Treatment of Nasal Valve Collapse
Obstruction at the level of the nasal valve is a common and long-recognized cause of nasal blockage. The nasal septum and lower lateral cartilages meet to form an angle in the front of the nostril. This angle can be too narrow to allow effective breathing, or commonly the lateral cartilages and lateral nostril tissues may collapse inward when breathing to cause a severe obstruction.
It is estimated that about 60% of nasal obstruction is limited by the lateral nasal wall and internal valve in some way. Despite this only about 5% of nasal breathing surgeries are intended to address this area. Surgically treating this nasal valve obstruction has proven to be difficult over the years, either resulting in unfavorable cosmetic results (thickening of the nostrils) or resulting in persistent airway blockage.
We use traditional techniques of cartilage grafting to insert “spreaders” to assist in widening this valve angle, as well as surgical techniques to stiffen the nasal sidewall and prevent this collapse when breathing. Usually these surgeries are done to augment the effects of septoplasty and turbinate reduction (or done commonly after a prior surgery failed to resolve the breathing problem).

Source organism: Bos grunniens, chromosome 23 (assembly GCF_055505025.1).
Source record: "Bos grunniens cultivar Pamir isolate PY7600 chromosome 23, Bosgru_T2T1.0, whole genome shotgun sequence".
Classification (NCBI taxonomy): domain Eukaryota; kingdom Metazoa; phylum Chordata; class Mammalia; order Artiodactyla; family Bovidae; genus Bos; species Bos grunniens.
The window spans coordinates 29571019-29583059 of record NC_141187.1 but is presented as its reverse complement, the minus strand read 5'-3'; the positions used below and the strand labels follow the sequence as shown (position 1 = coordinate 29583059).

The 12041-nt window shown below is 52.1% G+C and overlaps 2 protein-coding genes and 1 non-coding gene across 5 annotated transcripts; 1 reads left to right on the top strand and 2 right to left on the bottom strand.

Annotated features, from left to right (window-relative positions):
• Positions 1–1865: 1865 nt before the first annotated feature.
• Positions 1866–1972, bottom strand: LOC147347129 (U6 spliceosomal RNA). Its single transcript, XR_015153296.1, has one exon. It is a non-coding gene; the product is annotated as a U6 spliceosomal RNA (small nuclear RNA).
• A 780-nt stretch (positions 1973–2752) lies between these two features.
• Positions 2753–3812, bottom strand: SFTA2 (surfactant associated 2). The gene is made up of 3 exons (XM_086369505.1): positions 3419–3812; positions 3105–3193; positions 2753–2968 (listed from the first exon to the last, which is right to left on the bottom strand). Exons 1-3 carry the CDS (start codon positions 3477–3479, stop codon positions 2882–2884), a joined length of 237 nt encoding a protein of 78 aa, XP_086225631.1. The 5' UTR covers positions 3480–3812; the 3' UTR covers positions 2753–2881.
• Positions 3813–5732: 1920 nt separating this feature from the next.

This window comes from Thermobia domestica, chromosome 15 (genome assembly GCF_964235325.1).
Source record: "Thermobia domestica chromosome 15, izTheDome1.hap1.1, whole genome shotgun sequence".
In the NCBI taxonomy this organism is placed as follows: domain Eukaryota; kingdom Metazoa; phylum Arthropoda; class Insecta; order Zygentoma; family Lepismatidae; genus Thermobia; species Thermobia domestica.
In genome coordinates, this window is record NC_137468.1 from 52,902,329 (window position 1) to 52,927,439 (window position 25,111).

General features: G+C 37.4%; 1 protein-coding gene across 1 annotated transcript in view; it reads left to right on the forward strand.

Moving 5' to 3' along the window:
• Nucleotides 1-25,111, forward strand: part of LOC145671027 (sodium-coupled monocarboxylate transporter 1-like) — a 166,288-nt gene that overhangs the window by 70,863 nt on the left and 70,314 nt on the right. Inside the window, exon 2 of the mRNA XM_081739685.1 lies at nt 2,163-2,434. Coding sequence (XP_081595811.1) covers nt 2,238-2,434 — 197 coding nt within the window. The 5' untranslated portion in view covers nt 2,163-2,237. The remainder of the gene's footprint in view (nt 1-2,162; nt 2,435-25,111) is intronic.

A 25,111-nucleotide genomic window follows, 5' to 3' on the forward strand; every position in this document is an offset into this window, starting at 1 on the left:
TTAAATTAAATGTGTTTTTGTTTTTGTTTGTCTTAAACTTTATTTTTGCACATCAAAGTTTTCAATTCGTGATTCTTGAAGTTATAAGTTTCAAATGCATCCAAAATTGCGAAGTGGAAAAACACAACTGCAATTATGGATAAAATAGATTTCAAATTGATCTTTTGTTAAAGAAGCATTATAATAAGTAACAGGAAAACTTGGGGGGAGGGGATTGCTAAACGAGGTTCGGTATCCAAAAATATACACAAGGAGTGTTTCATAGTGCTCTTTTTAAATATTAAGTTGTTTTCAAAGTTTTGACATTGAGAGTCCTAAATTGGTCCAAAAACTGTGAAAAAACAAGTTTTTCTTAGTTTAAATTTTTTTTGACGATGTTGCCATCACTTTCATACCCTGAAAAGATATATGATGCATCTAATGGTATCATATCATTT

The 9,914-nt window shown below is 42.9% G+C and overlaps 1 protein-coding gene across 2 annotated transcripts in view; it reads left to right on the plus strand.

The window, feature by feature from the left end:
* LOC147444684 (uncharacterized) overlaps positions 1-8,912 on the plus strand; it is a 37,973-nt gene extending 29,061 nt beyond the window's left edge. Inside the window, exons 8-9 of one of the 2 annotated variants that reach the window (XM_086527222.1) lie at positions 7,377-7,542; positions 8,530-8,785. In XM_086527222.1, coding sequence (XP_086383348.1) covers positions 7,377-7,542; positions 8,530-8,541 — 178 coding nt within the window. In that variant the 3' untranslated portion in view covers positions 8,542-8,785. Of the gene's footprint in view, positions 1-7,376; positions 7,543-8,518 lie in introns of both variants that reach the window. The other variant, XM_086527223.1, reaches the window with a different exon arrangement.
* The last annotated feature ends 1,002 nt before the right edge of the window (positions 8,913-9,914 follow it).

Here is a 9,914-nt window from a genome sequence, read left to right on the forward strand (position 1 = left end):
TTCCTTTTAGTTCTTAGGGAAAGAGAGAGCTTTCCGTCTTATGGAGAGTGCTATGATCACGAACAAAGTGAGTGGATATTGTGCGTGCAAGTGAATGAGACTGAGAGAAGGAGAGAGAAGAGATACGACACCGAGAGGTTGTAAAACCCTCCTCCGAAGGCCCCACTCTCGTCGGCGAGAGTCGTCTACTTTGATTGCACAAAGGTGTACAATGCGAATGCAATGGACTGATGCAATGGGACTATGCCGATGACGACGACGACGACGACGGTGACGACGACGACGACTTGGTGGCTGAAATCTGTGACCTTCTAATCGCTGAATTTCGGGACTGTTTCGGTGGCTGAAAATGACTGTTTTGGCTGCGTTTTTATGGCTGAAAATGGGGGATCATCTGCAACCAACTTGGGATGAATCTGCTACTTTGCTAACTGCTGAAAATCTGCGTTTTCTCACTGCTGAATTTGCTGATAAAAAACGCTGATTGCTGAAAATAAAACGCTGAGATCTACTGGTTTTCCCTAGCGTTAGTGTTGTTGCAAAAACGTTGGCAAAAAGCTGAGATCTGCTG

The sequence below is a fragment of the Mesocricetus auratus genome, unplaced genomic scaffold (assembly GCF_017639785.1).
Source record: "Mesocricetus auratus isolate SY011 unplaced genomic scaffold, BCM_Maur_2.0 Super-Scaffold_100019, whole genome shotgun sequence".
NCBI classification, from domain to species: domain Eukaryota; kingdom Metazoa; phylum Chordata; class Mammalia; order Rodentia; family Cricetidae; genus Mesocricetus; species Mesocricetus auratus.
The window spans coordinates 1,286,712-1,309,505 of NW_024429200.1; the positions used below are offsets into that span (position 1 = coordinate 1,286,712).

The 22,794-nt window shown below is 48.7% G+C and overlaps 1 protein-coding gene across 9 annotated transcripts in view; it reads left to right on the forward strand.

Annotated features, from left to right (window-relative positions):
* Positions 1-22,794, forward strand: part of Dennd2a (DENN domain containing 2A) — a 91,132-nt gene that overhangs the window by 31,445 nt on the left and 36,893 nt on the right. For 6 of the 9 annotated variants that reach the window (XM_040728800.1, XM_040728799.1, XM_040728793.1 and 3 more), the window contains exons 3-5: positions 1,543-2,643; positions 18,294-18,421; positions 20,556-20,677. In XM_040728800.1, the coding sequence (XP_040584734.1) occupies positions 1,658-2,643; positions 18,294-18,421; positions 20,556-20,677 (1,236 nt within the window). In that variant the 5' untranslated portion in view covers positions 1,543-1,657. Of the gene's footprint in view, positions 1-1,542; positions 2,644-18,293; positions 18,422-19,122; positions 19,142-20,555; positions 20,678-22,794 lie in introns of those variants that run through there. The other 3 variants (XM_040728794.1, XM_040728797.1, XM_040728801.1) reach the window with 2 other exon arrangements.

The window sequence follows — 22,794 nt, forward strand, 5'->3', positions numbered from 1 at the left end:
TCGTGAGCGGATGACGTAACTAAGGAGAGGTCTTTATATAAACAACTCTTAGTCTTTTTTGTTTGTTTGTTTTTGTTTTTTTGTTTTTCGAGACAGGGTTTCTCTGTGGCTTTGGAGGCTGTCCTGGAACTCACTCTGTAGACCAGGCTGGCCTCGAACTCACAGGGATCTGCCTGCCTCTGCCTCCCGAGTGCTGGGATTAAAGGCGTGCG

The last two to three years have brought some advances in treating this area that promise less discomfort and less risk of cosmetically “over-widening” the nose. The Spirox Latera received FDA clearance about two years ago and has been used in thousands of patients to stiffen the sidewalls of the nose. This is an implant that is positioned beneath the nostril skin that helps to prevent this nasal collapse. This procedure is most commonly done in combination with other nasal surgical procedures to help widen the nasal passages and improve nasal breathing. And there is practically no widening or thickening of the nostrils (a major downside to the other aggressive surgeries aimed at correcting nostril collapse in this area).
A new contouring procedure is recently being done that uses controlled electrical energy and heat to mold the nostril cartilages. This allows reshaping of the narrowest portion of the nasal valve with a 10 minute office procedure under local anesthesia. This demonstrates noticeable results beginning the moment the procedure is done. Unfortunately this procedure is not covered by private insurance (or medicare) but usually winds up costing less that out of pocket expenses for nasal surgery anyway. This procedure is called the Aerin Vivaer Nasal Airway Re modelling Procedure (maybe we should find a catchier name?!). Dr. Rogers was the first in ITP Atlanta to perform the procedure.
We offer full surgical treatments, lateral wall reinforcement procedures as well as the Vivaer contouring procedure. An office evaluation is needed to make a determination which kind of procedure is best for you.